FIFA 14 Review: EA’s Behemoth Retains Title

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Published by 8 years ago , last updated 3 years ago

Posted on October 28, 2013, Ben Richardson FIFA 14 Review: EA’s Behemoth Retains Title


Reviewing a new FIFA game is like going to see a band you like, right after they’ve released a new album. Since you like the band already, you’ll probably enjoy the show. You’ll hear old songs you know and enjoy. But scattered throughout the set will be new, unfamiliar tunes. The audience won’t cheer as hard, or sing-along as loud. Familiarity takes time. Unless something goes drastically wrong, though, that new album will eventually feel like an essential part of the band’s catalog.

So it is with FIFA. I’m a confirmed addict, and each fall, a ritual repeats: I grapple with a new set of features and tweaks — some subtle, some not — and try to assign a score to the game as discrete, boxed product, instead of as just another chapter in an ongoing obsession.

Complicating the process this year is the arrival of the next-generation consoles. Despite being available for PS2 (seriously), all signs point to FIFA 14 being most at home on the Playstation 4 and the XBOX One. For now, however, we have a current-gen version of the game, which hews closely to the EA recipe: Start with targeted improvements that frame authenticity and fun as two sides of the same coin. Add the slick, self-assured presentation that comes with having vast financial resources. Season liberally with roster updates.

Platforms: Android, iOS, PC, Wii, PSP, PS2, PS3, PS4, XBOX One, XBOX 360 (Reviewed)
Developer: EA Canada
Publisher: Electronic Arts
Released: September 24, 2013
MSRP: $59.99

“The ball is round. The game last 90 minutes.” This (slightly inaccurate) quote is attributed to German coach Sepp Herberger, as a counterintuititively profound comment on soccer’s sparse, simple rules. That’s all you really need to know, Herberger seems to be saying. Add the offside rule, and the whole “no hands” bit, and that’s effectively the whole game.

FIFA is similar. In contrast to other complex video game systems, FIFA 14 is a bunch of guys running around and occasionally bumping into each other, and a ball bouncing among them. No collapsing skyscrapers here. So the designers at EA Canada wisely focus their efforts on these two basic elements, leveraging physics technology and careful motion-capture to create men and balls that move just like they should.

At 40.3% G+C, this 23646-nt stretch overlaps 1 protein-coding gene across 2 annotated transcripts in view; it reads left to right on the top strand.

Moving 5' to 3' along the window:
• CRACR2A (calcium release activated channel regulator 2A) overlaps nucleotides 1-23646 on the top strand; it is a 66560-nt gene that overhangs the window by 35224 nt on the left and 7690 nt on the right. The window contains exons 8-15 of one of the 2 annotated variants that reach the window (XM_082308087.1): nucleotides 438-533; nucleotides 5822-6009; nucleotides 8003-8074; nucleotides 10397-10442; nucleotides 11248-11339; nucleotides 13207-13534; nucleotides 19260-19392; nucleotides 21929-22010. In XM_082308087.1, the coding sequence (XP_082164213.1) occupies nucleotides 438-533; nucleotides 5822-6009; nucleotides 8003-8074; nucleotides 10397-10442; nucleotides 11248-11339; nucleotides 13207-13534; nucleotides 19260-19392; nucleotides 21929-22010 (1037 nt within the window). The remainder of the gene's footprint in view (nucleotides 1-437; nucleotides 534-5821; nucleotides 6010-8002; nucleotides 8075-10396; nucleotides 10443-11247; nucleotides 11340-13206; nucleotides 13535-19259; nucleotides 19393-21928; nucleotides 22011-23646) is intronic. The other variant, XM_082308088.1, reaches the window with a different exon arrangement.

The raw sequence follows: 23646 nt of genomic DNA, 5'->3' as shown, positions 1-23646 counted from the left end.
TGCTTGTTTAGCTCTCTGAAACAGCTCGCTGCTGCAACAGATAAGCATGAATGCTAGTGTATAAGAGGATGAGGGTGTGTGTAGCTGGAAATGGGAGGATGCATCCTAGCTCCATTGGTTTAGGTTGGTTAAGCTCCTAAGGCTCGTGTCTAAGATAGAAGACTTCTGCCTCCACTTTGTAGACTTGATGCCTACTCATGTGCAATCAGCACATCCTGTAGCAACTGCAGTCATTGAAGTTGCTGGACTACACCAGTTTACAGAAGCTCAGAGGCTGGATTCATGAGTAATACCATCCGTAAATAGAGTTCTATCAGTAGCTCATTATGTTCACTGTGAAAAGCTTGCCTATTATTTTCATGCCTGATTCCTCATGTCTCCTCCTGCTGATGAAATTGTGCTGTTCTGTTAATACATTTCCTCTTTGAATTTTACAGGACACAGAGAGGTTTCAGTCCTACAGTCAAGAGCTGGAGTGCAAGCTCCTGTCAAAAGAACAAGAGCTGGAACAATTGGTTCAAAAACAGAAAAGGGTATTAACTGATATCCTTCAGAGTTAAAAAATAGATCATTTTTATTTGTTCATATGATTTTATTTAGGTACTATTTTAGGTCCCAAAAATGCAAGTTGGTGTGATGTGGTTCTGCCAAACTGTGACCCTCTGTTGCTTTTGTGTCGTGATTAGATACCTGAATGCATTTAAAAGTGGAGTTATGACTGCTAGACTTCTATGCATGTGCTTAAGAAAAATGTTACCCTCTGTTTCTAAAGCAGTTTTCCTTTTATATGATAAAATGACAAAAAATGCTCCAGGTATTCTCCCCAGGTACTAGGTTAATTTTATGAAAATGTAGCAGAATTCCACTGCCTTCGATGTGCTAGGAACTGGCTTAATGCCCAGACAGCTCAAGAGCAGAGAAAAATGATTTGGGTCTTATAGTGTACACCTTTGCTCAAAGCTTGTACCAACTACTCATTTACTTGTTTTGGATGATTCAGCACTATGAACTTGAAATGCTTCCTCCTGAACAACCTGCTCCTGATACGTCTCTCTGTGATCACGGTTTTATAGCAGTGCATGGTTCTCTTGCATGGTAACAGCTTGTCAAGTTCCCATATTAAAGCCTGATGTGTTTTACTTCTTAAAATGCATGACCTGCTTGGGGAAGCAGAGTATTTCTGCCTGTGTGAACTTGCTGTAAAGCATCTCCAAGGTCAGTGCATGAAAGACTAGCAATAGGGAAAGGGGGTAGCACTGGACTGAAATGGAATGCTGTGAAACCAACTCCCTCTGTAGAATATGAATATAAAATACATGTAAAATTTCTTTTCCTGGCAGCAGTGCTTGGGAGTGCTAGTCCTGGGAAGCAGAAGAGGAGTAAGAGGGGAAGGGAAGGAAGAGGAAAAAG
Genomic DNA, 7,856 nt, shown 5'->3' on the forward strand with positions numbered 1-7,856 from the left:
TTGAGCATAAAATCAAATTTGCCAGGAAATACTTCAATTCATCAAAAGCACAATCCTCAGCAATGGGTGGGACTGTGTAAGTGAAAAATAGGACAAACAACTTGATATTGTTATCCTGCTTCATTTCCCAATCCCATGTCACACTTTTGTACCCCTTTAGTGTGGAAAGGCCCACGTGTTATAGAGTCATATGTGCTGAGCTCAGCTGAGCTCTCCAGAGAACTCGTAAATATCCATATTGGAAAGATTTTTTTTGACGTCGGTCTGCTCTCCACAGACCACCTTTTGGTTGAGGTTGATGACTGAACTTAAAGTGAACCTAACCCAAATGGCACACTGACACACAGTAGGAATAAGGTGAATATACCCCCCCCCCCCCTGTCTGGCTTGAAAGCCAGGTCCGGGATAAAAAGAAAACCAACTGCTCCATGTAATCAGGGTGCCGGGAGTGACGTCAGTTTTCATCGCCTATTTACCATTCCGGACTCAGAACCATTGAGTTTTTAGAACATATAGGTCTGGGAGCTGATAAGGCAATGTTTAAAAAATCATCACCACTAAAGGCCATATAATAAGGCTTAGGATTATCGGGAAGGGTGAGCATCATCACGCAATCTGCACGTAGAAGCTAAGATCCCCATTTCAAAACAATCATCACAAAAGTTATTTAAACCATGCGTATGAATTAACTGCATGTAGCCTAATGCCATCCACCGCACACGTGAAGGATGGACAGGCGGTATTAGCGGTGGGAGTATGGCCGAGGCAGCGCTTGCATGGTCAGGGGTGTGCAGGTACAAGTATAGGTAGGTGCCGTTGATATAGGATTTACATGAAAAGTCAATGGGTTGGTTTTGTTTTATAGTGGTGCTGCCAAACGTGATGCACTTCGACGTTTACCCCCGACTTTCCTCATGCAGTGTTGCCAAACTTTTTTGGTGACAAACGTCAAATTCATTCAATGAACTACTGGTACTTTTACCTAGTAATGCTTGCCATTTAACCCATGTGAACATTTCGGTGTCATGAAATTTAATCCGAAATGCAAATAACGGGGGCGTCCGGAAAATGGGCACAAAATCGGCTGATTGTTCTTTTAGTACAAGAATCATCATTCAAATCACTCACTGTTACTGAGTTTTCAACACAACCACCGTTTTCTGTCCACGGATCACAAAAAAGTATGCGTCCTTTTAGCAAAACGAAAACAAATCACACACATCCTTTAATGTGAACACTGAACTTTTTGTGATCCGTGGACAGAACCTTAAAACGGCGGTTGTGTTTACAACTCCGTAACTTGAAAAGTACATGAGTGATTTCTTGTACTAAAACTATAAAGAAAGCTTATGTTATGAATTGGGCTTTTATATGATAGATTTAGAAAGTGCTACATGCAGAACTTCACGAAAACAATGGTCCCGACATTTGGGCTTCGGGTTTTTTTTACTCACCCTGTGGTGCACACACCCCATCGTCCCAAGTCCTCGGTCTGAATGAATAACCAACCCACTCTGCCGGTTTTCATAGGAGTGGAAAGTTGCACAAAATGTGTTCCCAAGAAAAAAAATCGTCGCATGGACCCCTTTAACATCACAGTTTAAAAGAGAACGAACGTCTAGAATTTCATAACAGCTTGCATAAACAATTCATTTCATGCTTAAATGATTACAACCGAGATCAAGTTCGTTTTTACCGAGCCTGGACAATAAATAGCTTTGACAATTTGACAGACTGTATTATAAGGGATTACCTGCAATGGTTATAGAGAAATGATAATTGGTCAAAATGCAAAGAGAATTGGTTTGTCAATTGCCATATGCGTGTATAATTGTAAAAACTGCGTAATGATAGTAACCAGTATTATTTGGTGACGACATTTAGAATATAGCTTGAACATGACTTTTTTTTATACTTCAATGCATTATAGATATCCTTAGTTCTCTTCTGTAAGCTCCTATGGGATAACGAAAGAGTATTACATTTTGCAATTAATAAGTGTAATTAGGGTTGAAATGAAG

That’s why each yearly installment requires getting used to, like a new album. In FIFA 14, particularly, the changes are things that you don’t always spot happening. It’s more about the accumulated sense of everything being a little different. But those split-second differences all matter, of course, like the difference between a tackle and a foul, or between a goal and a goal kick. And despite the developers’ best efforts, many new innovations bring with them a set of unintended consequences. Change the way certain passes work, and the process of defending those passes changes as well.

FIFA veterans will immediately notice the increased intransigence of the ball, which behaves with a believable, physics-powered capriciousness. Gone are the days when moving a skilled player near the ball made you feel like you owned it, like you could take it anywhere. Now you’re just renting, and you’ll have to time a squeeze of the left trigger just to take a good first touch. Even the most sublime dribblers are limited by the way their legs realistically rise and fall and push against the grass. Try something too silly, and the ball will simply roll away.

The players, too, have traded Sir Alex Ferguson for Sir Isaac Newton. Take shooting. In the past, FIFA games cheated, effectively, fudging animations and shuffling feet pre-shot in ways that were simply impossible with actual limbs. A new “Pure Shot” system keeps the character models honest, and when you thump in a well-timed half-volley, it feels magical. That said, it’s not always easy to see in action — the game’s developers cheated so effectively in the past that they deserve credit now for admitting the ruse, and then rendering it obsolete.

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